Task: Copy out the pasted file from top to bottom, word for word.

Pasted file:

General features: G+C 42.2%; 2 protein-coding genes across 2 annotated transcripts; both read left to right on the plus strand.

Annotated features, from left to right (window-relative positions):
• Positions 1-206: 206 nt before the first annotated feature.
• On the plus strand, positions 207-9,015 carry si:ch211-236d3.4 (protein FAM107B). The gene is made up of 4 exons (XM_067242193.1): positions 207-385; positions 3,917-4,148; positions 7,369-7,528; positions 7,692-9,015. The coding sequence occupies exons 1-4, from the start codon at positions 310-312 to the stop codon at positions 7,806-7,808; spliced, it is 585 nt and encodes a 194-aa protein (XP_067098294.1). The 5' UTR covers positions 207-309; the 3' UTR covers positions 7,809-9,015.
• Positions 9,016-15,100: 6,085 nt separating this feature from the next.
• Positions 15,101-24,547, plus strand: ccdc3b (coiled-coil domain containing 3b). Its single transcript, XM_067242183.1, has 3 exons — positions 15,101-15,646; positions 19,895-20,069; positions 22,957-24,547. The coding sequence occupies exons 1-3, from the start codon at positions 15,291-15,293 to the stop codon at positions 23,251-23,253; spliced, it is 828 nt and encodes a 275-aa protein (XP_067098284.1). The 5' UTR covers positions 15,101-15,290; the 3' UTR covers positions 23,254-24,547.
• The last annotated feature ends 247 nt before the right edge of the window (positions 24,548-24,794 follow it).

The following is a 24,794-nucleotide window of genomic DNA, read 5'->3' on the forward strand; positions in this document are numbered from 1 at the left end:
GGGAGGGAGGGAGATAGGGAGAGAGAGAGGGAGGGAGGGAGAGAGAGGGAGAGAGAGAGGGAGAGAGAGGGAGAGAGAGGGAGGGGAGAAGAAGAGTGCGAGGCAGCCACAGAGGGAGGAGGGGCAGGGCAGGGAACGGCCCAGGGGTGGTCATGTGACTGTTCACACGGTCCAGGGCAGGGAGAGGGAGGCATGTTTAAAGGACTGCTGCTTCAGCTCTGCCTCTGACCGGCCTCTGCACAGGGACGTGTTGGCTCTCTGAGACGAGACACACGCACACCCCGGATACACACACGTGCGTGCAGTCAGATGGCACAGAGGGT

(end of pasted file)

General features: G+C 42.2%; 2 protein-coding genes across 2 annotated transcripts; both read left to right on the plus strand.

Annotated features, from left to right (window-relative positions):
• Positions 1-206: 206 nt before the first annotated feature.
• On the plus strand, positions 207-9,015 carry si:ch211-236d3.4 (protein FAM107B). The gene is made up of 4 exons (XM_067242193.1): positions 207-385; positions 3,917-4,148; positions 7,369-7,528; positions 7,692-9,015. The coding sequence occupies exons 1-4, from the start codon at positions 310-312 to the stop codon at positions 7,806-7,808; spliced, it is 585 nt and encodes a 194-aa protein (XP_067098294.1). The 5' UTR covers positions 207-309; the 3' UTR covers positions 7,809-9,015.
• Positions 9,016-15,100: 6,085 nt separating this feature from the next.
• Positions 15,101-24,547, plus strand: ccdc3b (coiled-coil domain containing 3b). Its single transcript, XM_067242183.1, has 3 exons — positions 15,101-15,646; positions 19,895-20,069; positions 22,957-24,547. The coding sequence occupies exons 1-3, from the start codon at positions 15,291-15,293 to the stop codon at positions 23,251-23,253; spliced, it is 828 nt and encodes a 275-aa protein (XP_067098284.1). The 5' UTR covers positions 15,101-15,290; the 3' UTR covers positions 23,254-24,547.
• The last annotated feature ends 247 nt before the right edge of the window (positions 24,548-24,794 follow it).

The following is a 24,794-nucleotide window of genomic DNA, read 5'->3' on the forward strand; positions in this document are numbered from 1 at the left end:
GGGAGGGAGGGAGATAGGGAGAGAGAGAGGGAGGGAGGGAGAGAGAGGGAGAGAGAGAGGGAGAGAGAGGGAGAGAGAGGGAGGGGAGAAGAAGAGTGCGAGGCAGCCACAGAGGGAGGAGGGGCAGGGCAGGGAACGGCCCAGGGGTGGTCATGTGACTGTTCACACGGTCCAGGGCAGGGAGAGGGAGGCATGTTTAAAGGACTGCTGCTTCAGCTCTGCCTCTGACCGGCCTCTGCACAGGGACGTGTTGGCTCTCTGAGACGAGACACACGCACACCCCGGATACACACACGTGCGTGCAGTCAGATGGCACAGAGGGT